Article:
To know more click – travel real places Yosemite National Park.
California landscape and finite resources – Mono Lake and Bodie
In fact, I was eager to visit Mono Lake, a large shallow saline lake in Mono County, California. The lack of an outlet causes high levels of salts to accumulate in the lake and form these unique salt tower-like sculptures. It was a reality check to find out that this desert lake is slowly disappearing due to climate change and the severe drought. I learned it has a highly productive ecosystem based on brine shrimp, and provides critical nesting habitat for two million annual migratory birds, and so most parts are closed to any water activities. California has such a great ecosystem variety that you can easily go from 9000 ft Sierras to the hottest desert. It also has some very particular places that show how resources can change the territory and the way we relate to that. You can easily find ghost towns in several parts of the state. One of the most famous is Bodie, a town frozen in time in a “state of arrested decay”.
Ghost town Bodie
Bodie is an gold mining town from the late 1800’s. It started with about 20 miners and grew to an estimated 10,000 people by 1880! By then, the town of Bodie was filled with families, robbers, miners, merchants, gunfighters, prostitutes and people from every country in the world. At one time there was reported to be 65 saloons in town but as gold started to scarce, fights and murders started booming. It was hell on Earth. There’s even a story about a little girl whose family was moving from San Francisco to Bodie, who wrote in her diary: “Goodbye God, I’m going to Bodie”.When the mining profits went down the town was abandoned and you can still see all kinds of personal and lifestyle items left abandoned in their original places. As if people had just left (adding lots of dust, of course). It was definitely very interesting for me to visit such a place. It reminded me how quickly a community can collapse when the natural resources that sustained its economy get exhausted. This town’s sudden collapse is as a very contemporary metaphor, that we could definitely make good use of.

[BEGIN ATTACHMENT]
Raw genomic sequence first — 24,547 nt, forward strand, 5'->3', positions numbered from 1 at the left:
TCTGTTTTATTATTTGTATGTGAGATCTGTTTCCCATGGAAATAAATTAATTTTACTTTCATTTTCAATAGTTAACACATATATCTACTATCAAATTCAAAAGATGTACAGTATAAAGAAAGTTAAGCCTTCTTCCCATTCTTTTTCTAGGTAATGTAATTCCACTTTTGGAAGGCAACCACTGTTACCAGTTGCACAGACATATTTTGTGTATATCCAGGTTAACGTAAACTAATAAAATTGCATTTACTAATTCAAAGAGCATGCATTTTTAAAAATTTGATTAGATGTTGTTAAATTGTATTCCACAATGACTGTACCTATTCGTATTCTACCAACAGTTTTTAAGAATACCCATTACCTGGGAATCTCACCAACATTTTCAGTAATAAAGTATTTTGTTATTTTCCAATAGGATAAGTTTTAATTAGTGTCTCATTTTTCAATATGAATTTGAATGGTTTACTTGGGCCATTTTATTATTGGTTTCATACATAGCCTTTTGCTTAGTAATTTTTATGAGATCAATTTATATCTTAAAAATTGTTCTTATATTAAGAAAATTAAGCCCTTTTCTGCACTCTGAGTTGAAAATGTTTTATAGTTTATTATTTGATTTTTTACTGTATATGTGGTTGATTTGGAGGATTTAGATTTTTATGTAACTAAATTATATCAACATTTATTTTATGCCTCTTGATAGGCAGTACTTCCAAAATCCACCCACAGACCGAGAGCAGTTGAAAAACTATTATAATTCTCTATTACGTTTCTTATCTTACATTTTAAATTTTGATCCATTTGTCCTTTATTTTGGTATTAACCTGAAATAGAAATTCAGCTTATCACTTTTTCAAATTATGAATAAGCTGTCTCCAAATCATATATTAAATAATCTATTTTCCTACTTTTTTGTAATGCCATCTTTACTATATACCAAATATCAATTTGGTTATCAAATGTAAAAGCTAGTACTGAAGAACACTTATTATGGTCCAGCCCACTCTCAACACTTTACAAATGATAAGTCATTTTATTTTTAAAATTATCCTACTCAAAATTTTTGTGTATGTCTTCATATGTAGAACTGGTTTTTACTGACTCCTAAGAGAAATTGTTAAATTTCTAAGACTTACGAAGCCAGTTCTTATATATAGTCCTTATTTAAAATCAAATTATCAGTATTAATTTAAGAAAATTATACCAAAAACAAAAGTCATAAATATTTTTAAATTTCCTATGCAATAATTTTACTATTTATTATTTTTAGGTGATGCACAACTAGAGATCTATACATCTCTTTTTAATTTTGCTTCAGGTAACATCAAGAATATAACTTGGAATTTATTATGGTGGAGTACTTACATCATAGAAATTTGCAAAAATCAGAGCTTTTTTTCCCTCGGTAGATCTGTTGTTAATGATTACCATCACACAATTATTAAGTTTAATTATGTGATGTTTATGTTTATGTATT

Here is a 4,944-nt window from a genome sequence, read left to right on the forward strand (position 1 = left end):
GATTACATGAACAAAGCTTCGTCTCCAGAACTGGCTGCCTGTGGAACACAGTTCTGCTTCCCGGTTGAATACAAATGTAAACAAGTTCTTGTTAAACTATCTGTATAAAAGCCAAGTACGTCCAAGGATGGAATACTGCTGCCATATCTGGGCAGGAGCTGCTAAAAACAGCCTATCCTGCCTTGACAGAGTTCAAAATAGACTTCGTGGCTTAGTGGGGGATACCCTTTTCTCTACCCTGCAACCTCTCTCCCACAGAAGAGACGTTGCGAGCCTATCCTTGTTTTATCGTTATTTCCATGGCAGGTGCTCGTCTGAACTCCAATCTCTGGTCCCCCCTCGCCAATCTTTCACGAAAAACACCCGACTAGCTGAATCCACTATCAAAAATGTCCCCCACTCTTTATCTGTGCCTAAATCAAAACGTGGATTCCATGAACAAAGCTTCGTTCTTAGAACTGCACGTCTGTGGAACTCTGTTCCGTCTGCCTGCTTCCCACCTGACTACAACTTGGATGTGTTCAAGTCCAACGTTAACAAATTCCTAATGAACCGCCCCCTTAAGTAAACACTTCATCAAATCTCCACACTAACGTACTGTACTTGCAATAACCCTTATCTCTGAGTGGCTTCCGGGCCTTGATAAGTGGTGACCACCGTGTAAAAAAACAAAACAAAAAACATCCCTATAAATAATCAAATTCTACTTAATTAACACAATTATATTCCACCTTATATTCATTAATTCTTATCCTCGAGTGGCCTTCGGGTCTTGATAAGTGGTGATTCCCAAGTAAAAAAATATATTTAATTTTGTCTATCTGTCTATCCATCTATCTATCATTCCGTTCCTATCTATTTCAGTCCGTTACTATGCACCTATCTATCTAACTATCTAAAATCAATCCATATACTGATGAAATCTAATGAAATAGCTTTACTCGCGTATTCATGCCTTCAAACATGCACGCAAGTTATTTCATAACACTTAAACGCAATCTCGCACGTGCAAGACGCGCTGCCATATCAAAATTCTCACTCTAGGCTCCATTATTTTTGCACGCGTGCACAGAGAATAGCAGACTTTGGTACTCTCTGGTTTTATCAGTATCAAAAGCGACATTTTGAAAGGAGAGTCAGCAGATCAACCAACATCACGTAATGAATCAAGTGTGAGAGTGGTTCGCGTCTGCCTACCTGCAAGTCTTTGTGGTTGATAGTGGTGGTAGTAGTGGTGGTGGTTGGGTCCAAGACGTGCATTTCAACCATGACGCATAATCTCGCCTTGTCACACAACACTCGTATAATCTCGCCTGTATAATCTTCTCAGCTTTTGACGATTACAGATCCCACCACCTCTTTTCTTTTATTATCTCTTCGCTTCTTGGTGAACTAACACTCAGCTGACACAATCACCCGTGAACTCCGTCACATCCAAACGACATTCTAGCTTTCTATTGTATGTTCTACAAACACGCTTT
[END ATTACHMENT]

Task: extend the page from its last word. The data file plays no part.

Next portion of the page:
To know more click here – travel real places Bodie